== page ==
p. 24.
Variety
7 Jun 1967.
---
Variety
26 Jul 1967
p. 75.
Variety
30 Aug 1967.
---
Variety
6 Sep 1967.
---
CAST
PRODUCTION CREDITS
NAME
PARENT COMPANY
PRODUCTION COMPANIES
PRODUCTION TEXT
A Henry G. Saperstein-Reuben Bercovitch Production
DISTRIBUTION COMPANY
NAME
CREDITED AS
CREDIT
DIRECTOR
Dir of Japanese vers
PRODUCERS
Exec prod of American vers
Exec prod of Japanese vers
Assoc prod
WRITERS
Scr for English vers
Scr for Japanese vers
PHOTOGRAPHY
Photog for Japanese version
FILM EDITOR
Film ed
MUSIC
SOUND
PRODUCTION MISC
Prod mgr
Prod conception
Title seq
Title seq
Title seq
SOURCES
SONGS
"Pow" and "Pow Revisited," music and lyrics by John Sebastian, Joe Butler, Steve Boone, Zalman Yanovsky and Skip Boone
"Fishin' Blues," traditional, arranged and adapted by John Sebastian
"Gray Prison Blues," "Unconscious Minuet," "A Cool Million," "Lookin' To Spy" and "Phil's Love Theme," music and lyrics by John Sebastian, Joe Butler, Steve Boone and Zalman Yanovsky
+
SONGS
"Pow" and "Pow Revisited," music and lyrics by John Sebastian, Joe Butler, Steve Boone, Zalman Yanovsky and Skip Boone
"Fishin' Blues," traditional, arranged and adapted by John Sebastian
"Gray Prison Blues," "Unconscious Minuet," "A Cool Million," "Lookin' To Spy" and "Phil's Love Theme," music and lyrics by John Sebastian, Joe Butler, Steve Boone and Zalman Yanovsky
"Respoken" and "Speakin' of Spoken," music and lyrics by John Sebastian.
+
DETAILS
Alternate Titles:
Kagi no kagi
What's Up, Tiger Lily?
Key of Keys
Release Date:
1966
Premiere Information:
Baltimore opening: 2 November 1966
Los Angeles and New York openings: 18 November 1966
Physical Properties:
Sound
Color
Eastmancolor
Widescreen/ratio
Tohoscope, see note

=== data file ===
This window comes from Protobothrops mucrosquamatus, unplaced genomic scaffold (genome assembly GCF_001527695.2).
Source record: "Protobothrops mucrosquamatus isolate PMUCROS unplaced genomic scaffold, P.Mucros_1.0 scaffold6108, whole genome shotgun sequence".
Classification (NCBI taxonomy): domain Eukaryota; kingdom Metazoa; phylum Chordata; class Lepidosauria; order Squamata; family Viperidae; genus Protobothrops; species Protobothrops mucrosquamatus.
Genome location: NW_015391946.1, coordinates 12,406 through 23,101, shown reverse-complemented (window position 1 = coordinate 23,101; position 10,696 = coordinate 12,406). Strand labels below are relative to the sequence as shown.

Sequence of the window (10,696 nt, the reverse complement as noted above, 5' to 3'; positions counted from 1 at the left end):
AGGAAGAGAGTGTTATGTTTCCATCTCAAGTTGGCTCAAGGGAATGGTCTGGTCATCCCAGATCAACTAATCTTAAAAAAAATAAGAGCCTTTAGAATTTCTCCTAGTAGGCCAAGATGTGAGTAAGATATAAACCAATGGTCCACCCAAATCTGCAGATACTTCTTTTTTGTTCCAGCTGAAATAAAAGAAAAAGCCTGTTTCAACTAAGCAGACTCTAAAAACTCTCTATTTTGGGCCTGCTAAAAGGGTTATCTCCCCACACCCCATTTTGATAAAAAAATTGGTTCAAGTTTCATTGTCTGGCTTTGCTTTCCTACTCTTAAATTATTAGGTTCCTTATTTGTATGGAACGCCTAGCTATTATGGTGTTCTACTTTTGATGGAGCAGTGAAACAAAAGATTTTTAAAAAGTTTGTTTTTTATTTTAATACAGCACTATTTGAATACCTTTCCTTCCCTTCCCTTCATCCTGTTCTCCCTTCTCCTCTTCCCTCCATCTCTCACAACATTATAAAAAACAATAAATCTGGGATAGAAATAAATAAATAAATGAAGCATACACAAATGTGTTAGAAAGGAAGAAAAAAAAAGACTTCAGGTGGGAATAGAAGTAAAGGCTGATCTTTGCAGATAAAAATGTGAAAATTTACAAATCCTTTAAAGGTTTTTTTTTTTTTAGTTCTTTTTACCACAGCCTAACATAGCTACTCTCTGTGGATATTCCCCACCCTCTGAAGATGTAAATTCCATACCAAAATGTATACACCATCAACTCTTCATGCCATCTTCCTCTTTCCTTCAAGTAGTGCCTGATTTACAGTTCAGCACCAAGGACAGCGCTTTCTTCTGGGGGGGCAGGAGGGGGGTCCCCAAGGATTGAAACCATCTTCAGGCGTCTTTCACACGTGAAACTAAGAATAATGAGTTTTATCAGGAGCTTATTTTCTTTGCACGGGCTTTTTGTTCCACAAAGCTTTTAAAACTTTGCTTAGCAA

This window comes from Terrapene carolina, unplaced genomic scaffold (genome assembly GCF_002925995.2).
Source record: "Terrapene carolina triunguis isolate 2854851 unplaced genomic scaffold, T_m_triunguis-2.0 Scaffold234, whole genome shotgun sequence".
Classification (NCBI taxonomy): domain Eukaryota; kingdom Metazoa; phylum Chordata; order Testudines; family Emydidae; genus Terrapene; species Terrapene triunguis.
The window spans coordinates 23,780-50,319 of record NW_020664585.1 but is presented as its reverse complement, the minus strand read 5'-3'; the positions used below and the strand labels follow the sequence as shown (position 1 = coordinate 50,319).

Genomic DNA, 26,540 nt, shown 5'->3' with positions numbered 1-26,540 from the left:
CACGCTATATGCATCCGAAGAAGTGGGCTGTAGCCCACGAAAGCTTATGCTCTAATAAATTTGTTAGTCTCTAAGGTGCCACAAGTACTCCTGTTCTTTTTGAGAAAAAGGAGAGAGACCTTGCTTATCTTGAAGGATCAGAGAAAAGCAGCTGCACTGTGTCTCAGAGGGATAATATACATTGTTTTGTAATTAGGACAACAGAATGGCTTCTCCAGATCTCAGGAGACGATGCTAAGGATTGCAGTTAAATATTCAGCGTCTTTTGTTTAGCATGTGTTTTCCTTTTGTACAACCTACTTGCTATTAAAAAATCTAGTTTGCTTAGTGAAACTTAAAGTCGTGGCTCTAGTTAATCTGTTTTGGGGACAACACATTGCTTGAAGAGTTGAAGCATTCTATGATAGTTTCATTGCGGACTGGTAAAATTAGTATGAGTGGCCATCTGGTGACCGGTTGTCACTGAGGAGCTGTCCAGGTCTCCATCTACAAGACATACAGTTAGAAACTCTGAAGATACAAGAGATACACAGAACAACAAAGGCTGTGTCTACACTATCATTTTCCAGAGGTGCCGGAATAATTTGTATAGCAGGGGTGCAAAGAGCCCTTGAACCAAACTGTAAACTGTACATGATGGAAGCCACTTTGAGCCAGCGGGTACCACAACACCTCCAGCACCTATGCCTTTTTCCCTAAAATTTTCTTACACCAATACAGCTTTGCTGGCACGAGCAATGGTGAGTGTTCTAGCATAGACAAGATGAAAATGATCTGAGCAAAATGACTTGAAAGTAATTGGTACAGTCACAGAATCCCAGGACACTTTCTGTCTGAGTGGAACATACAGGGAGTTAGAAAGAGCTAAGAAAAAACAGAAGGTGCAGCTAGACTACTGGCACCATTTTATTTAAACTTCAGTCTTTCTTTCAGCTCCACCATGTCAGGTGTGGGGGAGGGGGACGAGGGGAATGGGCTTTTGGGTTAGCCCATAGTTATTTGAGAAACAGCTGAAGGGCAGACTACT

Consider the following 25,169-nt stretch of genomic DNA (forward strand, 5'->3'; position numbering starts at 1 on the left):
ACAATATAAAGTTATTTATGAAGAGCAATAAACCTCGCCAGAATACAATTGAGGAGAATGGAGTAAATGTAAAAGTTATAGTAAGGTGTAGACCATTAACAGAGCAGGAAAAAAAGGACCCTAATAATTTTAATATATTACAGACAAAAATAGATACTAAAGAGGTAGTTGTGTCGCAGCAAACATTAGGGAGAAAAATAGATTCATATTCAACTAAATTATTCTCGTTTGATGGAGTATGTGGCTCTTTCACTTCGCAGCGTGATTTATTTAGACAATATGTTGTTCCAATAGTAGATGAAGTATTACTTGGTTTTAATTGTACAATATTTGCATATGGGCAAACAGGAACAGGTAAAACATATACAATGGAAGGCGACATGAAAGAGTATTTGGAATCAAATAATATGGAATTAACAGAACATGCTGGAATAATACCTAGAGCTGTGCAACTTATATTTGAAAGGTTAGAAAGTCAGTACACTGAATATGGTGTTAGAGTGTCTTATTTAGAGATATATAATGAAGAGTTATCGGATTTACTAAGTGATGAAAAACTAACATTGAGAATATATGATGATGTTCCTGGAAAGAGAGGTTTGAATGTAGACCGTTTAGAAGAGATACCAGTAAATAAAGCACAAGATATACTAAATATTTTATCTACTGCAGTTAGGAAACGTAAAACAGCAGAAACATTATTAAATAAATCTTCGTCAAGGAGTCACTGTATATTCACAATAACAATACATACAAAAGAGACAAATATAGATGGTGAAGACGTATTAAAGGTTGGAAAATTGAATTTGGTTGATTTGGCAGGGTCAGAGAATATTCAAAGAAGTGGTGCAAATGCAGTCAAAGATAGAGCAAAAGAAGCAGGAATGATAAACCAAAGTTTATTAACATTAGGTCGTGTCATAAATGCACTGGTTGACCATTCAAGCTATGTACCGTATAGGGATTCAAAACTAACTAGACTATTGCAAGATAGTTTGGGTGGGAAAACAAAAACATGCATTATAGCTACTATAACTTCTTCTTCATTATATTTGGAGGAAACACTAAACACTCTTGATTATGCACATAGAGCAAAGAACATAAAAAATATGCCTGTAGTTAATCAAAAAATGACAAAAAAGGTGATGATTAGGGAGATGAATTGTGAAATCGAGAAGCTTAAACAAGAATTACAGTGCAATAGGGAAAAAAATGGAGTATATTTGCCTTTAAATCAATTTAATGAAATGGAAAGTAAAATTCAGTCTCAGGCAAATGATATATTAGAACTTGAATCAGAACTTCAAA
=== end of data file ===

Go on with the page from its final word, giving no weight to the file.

Duration(in mins):
80
Country:
United States
Language:
English
Passed by NBR:
No
SYNOPSIS

After a brief prolog in which Woody Allen explains that his film concoction is a sort of "bottled-in-Bond spy drama," the story relates the adventures of Phil Moscowitz, a young Japanese who is kidnapped by Asian beauties and whisked off to an unidentified Asian country to help foil an international plot to steal the best egg-salad recipe in the world. Despite numerous assassination attempts, the hero always manages to escape narrowly with his life. Brief intermissions show the Lovin' Spoonful singing "Pow" and other songs. Moscowitz discovers that the mastermind behind the theft is Shepherd Wong, a connoisseur of eggs and cigars. The blazing showdown has Moscowitz killing four villains with three bullets. As the day is saved for egg salad, Woody Allen again appears, accompanied by China Lee. Explaining that he had promised to give her something to do in the picture, Allen munches on an apple while China Lee removes some of her clothing, and the film ... +


After a brief prolog in which Woody Allen explains that his film concoction is a sort of "bottled-in-Bond spy drama," the story relates the adventures of Phil Moscowitz, a young Japanese who is kidnapped by Asian beauties and whisked off to an unidentified Asian country to help foil an international plot to steal the best egg-salad recipe in the world. Despite numerous assassination attempts, the hero always manages to escape narrowly with his life. Brief intermissions show the Lovin' Spoonful singing "Pow" and other songs. Moscowitz discovers that the mastermind behind the theft is Shepherd Wong, a connoisseur of eggs and cigars. The blazing showdown has Moscowitz killing four villains with three bullets. As the day is saved for egg salad, Woody Allen again appears, accompanied by China Lee. Explaining that he had promised to give her something to do in the picture, Allen munches on an apple while China Lee removes some of her clothing, and the film ends. +

GENRE
Genre:


Subject

Legend
Viewed by AFI
Partially Viewed
Offscreen Credit
Name Occurs Before Title
AFI Life Achievement Award

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The American Film Institute is grateful to Sir Paul Getty KBE and the Sir Paul Getty KBE Estate for their dedication to the art of the moving image and their support for the AFI Catalog of Feature Films and without whose support AFI would not have been able to achieve this historical landmark in this epic scholarly endeavor.